The Flash join Chicago Red Stars and Washington Spirit in attempting to topple NWSL Shield winners Portland, a Thorns side which won the title in 2013 and has only missed the playoffs once.

Washington hosts Chicago on Friday in the first semifinal, while the Flash travel to Oregon for an Oct. 2 semi.

Portland Thorns (1) vs. Western New York Flash (4)

The two best goal differentials in the league meet at Providence Park, where Mark Parsons’ Thorns and their league-best defense will be tasked with stopping the highest-scoring offense in the NWSL. That means stopping Golden Boot winner Lynn Williams and runner-up Jessica McDonald, who’ve accounted for 21 of WNY’s 40 goals.

The Thorns are loaded. Women’s soccer legend Christine Sinclair, who once lifted a trophy for the Flash, is there with a quintet of USWNT mainstays. French star Amandine Henry, too, as well as leading goal scorer and Danish star Nadia Nadim.

USWNT regulars on each side
Portland: Tobin Heath, Meghan Klingenberg, Allie Long, Emily Sonnet, Lindsey Horan

WNY: Samantha Mewis

Washington Spirit (2) vs. Chicago Red Stars (3)

The two sides split the season series, with Chicago hosting a 3-1 victory on Saturday. Sofia Huerta had a goal and an assist, as she and Christen Press combined for nine shots. They’ve combined for 15 goals on the season, though the Red Stars have only found nine goals elsewhere.

No Washington player has scored more than five goals this year, and the Spirit haven’t had a multi-goal game in September, but Argentina national teamer Estefanía Banini’s five goals in 13 matches in an impressive haul.

USWNT regulars on each side
Washington: Ali Krieger, Crystal Dunn

Chicago: Alyssa Naeher, Julie Johnston, Christen Press

UEFA Champions League preview: Spurs, Foxes, and BVB hosts Real

MADRID, SPAIN - APRIL 02:  Gareth Bale of Real Madrid takes on Sokratis Papastathopoulos of Borussia Dortmund during the UEFA Champions League Quarter Final first leg match between Real Madrid and Borussia Dortmund at Estadio Santiago Bernabeu on April 2, 2014 in Madrid, Spain.  (Photo by Clive Rose/Getty Images)
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Leicester City gets a home Champions League match, Spurs head to Russia, and two of the world’s best attacks meet in Germany; Tuesday’s UEFA Champions League slate is pretty tasty.

[ MORE: Allardyce on England hot seat? ]

An out-of-form Cristiano Ronaldo has Real Madrid in a mini-slump, and a trip to Borussia Dortmund isn’t exactly the antidote now, is it? Normally we wouldn’t dial that up, but Ronaldo has a knack for shining brightly when folks question him. We’ve seen this one before. Expect a highlight-reel night from CR7, but perhaps the same from high-flying BVB.

Spurs are buoyed by the news that Harry Kane‘s injury may not be as serious as first thought, but could be sunk back into the depths with a loss at CSKA Moscow on Tuesday. Spurs fell to Monaco, while CSKA scooped up a solid draw at Bayer Leverkusen.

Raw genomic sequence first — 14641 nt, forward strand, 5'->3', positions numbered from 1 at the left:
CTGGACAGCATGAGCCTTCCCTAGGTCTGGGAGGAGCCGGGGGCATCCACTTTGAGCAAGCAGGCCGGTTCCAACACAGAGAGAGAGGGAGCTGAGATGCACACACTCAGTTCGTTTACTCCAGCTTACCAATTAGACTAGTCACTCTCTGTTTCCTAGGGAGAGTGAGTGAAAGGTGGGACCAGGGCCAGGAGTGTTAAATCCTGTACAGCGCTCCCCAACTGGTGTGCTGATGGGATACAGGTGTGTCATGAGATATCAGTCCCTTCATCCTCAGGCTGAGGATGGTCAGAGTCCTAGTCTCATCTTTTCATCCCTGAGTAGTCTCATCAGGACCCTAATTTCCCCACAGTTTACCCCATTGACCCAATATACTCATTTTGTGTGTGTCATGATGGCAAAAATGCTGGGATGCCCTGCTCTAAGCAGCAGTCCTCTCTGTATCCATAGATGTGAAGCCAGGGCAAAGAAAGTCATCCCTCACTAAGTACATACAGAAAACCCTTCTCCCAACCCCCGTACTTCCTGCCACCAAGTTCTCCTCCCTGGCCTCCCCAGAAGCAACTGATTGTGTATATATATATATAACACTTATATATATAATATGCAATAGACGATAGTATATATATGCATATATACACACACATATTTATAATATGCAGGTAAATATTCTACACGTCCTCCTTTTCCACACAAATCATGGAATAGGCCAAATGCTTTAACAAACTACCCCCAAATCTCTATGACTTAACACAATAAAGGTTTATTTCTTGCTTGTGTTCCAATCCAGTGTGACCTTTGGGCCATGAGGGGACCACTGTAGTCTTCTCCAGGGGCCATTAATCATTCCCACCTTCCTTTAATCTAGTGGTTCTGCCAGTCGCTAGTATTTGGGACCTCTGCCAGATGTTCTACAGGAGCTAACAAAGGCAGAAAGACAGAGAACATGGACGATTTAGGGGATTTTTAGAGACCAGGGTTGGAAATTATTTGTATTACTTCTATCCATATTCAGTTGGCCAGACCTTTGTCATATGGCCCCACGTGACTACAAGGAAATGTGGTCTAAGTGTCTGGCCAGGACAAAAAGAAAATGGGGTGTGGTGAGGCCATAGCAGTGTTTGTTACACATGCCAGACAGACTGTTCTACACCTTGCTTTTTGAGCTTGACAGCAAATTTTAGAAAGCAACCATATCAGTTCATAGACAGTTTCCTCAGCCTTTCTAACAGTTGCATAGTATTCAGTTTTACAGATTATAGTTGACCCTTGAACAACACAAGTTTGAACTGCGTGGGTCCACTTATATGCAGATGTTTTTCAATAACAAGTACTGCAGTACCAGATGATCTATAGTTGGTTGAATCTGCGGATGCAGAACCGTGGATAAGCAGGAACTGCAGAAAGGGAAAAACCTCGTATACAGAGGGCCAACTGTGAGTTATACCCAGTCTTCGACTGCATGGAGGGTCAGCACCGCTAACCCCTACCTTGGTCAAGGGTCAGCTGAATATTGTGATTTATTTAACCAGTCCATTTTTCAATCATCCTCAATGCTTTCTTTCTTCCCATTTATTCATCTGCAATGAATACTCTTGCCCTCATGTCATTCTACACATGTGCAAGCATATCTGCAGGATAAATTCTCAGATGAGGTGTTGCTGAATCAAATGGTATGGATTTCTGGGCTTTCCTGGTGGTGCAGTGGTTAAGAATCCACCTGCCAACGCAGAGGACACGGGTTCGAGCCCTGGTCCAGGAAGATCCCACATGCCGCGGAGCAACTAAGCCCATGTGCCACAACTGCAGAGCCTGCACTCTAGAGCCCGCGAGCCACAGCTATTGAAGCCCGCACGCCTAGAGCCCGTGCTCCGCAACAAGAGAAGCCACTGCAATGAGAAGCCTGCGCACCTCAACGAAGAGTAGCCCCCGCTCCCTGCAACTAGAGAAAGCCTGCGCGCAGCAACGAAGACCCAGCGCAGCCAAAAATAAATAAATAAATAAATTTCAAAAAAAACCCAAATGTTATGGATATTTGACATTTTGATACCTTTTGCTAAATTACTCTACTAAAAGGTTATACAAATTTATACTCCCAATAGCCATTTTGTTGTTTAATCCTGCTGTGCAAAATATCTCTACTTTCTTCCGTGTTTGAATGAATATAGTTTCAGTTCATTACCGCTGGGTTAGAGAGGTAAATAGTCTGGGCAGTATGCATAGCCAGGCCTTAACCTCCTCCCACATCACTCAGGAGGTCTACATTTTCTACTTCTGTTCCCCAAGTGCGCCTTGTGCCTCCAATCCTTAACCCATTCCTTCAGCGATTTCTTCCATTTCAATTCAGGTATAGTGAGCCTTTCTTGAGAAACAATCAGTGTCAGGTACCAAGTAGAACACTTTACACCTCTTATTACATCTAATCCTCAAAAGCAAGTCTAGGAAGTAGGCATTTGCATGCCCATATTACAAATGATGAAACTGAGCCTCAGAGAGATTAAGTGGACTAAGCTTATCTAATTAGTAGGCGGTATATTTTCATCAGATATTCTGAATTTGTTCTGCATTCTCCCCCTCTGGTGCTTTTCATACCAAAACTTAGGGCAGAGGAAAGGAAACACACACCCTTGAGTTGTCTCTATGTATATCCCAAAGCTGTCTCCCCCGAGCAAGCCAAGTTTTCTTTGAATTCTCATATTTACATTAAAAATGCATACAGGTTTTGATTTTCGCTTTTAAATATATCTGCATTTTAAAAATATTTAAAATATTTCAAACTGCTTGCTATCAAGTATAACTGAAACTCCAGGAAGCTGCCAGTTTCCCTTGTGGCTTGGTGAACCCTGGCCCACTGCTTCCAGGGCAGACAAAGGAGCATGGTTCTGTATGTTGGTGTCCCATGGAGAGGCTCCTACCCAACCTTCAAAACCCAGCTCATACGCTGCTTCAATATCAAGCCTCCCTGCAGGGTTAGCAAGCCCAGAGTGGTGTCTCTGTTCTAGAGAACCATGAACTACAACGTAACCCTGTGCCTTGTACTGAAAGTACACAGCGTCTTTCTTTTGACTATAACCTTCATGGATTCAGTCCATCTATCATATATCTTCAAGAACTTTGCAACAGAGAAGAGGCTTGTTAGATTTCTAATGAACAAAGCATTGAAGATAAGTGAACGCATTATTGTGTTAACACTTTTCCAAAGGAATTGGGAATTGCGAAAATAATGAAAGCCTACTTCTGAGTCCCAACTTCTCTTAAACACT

Leicester City is looking to stay perfect after an impressive UCL debut at Club Brugge, and faces a big test in Portugal. Porto does quite well in this tournament almost annually, and won’t be scared by a trip to King Power Stadium. El Tri trio Miguel Layun, Jesus Corona, and captain Hector Herrera join familiar names Iker Casillas, Yacine Brahimi, and Maxi Pereira on the Porto roster.

Tuesday’s UCL matches

all matches at 2:45 p.m. ET

Sporting Lisbon vs. Legia Warsaw
Sevilla vs. Lyon
Dinamo Zagreb vs. Juventus
CSKA Moscow vs. Tottenham Hotspur
Borussia Dortmund vs. Real Madrid
Monaco vs. Bayer Leverkusen
Copenhagen vs. Club Brugge
Leicester City vs. Porto

Kei Kamara “shocked” at boos in return to Columbus

LOS ANGELES, CA - JULY 13:  Soccer player Kei Kamara attends the 2016 ESPYS at Microsoft Theater on July 13, 2016 in Los Angeles, California.  (Photo by Alberto E. Rodriguez/Getty Images)
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Kei Kamara couldn’t gather his emotions after his return to Columbus as a member of the New England Revolution.

The star striker netted 27 times in 41 appearances for the Crew before a locker room falling-out found him traded to New England.

[ MORE: Harry Kane to return sooner? ]

The reigning MLS joint-top scorer and a member of the 2015 Best XI, Kamara was back at MAPFRE Stadium on Sunday. The Revs fell 2-0, thanks to Columbus’  new Kamara, and Kei was booed.

There was bitter, smarmy Kei (from MLSSoccer.com):

“I was shocked,” he said after the match. “Come on. You make so many sacrifices for an organization to really boost it. But hey, if I can bring some life to the stadium for once in the season, why not?”

And there was also sad, pensive Kei:

“It wasn’t something I asked for, to move,” he said. “I’ve been thinking about it a lot. It’s been tough. It’s been really, really tough. But after today, I got the final answer to everything. It’s time to move on.”

“It’s time to move on. I’m happy where I am now and I wish [Columbus] the best of luck.”

I’ve rarely understood the booing of former players unless that player grievously harmed your club on the way out the door. Here in Buffalo, I’ve seen even the least-celebrated of ex-Sabres get the boo treatment, though, so it’s not uncommon.

Winter on Allardyce corruption allegations: “Touch and go whether he survives”

England international soccer team manager Sam Allardyce, centre, his assistant Sammy Lee, left, and FA chief executive Martin Glenn, right, applaud during the launch event of UEFA Euro 2020 and the unveiling of the tournament brand and the London host city logo at City Hall, in London, Wednesday Sept. 21, 2016. (AP Photo/Tim Ireland)
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As details continue to unfold from the Telegraph’s sting operation that may’ve caught England manager Sam Allardyce in its grasp, the question of whether the ex-Sunderland man could be fired after just months on the job is moving to the forefront.

Allardyce, 61, is on tape talking about third party ownership of players — a big no-no for FIFA — and the words have some alleging that he is giving advice on how to buck the system.

[ MORE: Watford’s Deeney rages after loss]

Given that the manager has only overseen one match for the Three Lions and had been accused, but never charged, with accepting bribes from agents in 2006, some think he may not survive the issue.

Well-connected The Times of London writer Henry Winter says it’s possible.